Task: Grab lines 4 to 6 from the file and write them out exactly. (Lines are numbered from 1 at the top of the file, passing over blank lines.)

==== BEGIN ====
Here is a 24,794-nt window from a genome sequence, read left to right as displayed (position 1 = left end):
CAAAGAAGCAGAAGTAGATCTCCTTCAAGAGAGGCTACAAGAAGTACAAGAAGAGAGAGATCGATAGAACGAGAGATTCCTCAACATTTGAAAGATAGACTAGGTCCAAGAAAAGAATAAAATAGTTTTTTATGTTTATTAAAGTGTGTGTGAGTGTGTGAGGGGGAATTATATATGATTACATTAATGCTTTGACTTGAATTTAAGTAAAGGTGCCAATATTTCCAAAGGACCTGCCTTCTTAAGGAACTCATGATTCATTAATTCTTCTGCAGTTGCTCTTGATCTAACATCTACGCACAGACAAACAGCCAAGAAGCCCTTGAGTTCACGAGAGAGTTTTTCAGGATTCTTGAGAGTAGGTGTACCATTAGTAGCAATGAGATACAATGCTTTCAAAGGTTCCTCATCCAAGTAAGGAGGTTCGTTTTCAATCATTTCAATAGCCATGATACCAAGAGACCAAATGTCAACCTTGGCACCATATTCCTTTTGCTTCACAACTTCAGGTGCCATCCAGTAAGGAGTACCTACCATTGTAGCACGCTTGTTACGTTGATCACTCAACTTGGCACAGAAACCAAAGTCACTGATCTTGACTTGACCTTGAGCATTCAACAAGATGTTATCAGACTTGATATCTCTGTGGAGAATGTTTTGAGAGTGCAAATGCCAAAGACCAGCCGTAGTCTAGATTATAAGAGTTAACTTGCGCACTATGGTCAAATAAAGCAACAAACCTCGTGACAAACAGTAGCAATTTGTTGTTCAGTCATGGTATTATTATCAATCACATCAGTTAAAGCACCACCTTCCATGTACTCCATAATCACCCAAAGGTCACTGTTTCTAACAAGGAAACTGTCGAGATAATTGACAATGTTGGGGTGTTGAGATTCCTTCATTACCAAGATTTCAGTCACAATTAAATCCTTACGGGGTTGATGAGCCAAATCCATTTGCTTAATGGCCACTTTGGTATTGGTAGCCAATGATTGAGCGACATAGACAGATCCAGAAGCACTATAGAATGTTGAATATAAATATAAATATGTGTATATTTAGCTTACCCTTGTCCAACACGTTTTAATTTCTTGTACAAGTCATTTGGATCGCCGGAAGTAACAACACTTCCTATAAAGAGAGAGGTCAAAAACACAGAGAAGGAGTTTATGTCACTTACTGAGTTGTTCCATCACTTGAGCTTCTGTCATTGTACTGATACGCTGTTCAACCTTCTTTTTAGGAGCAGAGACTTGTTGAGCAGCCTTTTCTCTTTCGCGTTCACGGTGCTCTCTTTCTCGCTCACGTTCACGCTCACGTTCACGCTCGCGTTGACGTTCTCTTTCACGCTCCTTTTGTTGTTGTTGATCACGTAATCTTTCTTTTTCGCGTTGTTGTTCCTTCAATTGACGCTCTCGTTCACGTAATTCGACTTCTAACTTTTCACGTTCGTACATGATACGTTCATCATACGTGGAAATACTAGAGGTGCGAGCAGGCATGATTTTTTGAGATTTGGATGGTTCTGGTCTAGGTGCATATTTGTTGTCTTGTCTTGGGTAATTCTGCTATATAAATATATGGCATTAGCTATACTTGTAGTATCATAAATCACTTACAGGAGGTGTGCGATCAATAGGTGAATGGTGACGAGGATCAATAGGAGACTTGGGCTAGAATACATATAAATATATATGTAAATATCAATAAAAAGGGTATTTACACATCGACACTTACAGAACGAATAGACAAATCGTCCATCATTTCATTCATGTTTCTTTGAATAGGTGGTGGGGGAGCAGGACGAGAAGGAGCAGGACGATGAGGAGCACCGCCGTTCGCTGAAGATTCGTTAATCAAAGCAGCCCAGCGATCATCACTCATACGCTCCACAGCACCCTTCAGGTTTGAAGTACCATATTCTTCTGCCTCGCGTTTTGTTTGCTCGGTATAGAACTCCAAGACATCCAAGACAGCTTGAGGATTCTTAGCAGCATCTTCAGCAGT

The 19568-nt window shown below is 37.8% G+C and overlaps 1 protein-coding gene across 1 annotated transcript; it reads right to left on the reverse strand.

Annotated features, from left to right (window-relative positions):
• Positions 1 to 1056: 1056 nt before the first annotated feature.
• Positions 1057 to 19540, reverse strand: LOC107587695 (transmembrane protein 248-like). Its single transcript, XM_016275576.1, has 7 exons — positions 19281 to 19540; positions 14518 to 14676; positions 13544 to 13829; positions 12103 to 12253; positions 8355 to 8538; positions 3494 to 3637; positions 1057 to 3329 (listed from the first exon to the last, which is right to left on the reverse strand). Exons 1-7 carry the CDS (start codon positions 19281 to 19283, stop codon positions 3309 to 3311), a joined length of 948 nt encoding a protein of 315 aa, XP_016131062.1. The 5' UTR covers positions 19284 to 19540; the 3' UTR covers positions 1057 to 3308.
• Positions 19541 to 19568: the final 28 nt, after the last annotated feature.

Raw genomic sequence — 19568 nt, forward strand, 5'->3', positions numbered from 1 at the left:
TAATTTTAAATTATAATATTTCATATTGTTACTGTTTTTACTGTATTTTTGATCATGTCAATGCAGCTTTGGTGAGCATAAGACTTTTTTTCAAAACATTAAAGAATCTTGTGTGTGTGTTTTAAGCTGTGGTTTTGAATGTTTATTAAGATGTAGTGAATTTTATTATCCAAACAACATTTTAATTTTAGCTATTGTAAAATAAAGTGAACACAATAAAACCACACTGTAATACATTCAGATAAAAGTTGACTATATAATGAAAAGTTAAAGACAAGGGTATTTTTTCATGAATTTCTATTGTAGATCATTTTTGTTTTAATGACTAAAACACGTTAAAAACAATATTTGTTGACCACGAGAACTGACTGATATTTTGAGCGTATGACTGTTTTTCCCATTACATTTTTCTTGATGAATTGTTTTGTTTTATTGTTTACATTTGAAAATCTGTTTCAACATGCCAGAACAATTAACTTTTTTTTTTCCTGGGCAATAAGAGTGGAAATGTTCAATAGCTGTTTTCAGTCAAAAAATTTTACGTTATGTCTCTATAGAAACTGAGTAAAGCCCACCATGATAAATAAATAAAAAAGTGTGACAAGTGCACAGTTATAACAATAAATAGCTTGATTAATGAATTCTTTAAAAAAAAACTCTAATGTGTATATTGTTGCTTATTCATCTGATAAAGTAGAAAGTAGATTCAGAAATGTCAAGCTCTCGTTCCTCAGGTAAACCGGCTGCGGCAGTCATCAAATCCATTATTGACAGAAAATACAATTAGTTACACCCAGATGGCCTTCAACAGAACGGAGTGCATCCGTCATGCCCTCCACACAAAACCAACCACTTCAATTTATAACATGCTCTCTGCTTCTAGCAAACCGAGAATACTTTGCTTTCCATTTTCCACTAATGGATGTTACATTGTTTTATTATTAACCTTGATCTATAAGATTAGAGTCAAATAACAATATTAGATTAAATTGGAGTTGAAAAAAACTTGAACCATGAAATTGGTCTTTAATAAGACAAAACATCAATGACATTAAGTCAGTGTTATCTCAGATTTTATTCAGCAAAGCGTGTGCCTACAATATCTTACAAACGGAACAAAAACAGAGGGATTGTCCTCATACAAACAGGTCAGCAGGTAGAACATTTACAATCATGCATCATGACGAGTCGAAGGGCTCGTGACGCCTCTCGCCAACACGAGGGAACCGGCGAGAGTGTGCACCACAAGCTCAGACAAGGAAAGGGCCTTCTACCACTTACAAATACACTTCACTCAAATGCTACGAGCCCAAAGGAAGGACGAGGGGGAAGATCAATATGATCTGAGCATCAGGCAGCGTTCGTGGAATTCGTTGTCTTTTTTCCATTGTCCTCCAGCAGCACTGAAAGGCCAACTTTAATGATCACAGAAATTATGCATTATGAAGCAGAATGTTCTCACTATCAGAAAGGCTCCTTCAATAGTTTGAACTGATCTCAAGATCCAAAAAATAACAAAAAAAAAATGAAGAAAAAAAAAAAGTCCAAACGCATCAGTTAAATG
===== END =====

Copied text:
Annotated features, from left to right (window-relative positions):
• Positions 1 to 1056: 1056 nt before the first annotated feature.
• Positions 1057 to 19540, reverse strand: LOC107587695 (transmembrane protein 248-like). Its single transcript, XM_016275576.1, has 7 exons — positions 19281 to 19540; positions 14518 to 14676; positions 13544 to 13829; positions 12103 to 12253; positions 8355 to 8538; positions 3494 to 3637; positions 1057 to 3329 (listed from the first exon to the last, which is right to left on the reverse strand). Exons 1-7 carry the CDS (start codon positions 19281 to 19283, stop codon positions 3309 to 3311), a joined length of 948 nt encoding a protein of 315 aa, XP_016131062.1. The 5' UTR covers positions 19284 to 19540; the 3' UTR covers positions 1057 to 3308.